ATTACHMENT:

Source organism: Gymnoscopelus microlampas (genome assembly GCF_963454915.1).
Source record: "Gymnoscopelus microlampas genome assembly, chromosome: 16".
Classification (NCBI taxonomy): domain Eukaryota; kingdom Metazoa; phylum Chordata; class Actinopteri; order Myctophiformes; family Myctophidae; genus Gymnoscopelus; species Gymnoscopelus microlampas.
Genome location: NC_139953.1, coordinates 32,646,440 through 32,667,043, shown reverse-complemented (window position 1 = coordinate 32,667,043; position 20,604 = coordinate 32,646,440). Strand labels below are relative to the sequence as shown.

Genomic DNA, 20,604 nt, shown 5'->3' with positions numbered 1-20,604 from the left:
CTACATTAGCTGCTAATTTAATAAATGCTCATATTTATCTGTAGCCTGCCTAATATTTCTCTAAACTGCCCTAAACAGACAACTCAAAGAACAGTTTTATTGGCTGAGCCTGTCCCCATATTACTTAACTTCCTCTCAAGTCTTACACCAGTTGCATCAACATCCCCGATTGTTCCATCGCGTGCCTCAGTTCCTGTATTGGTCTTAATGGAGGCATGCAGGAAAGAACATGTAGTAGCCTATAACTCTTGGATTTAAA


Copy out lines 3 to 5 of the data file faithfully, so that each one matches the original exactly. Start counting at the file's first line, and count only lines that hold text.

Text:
Classification (NCBI taxonomy): domain Eukaryota; kingdom Metazoa; phylum Chordata; class Actinopteri; order Myctophiformes; family Myctophidae; genus Gymnoscopelus; species Gymnoscopelus microlampas.
Genome location: NC_139953.1, coordinates 32,646,440 through 32,667,043, shown reverse-complemented (window position 1 = coordinate 32,667,043; position 20,604 = coordinate 32,646,440). Strand labels below are relative to the sequence as shown.

Genomic DNA, 20,604 nt, shown 5'->3' with positions numbered 1-20,604 from the left: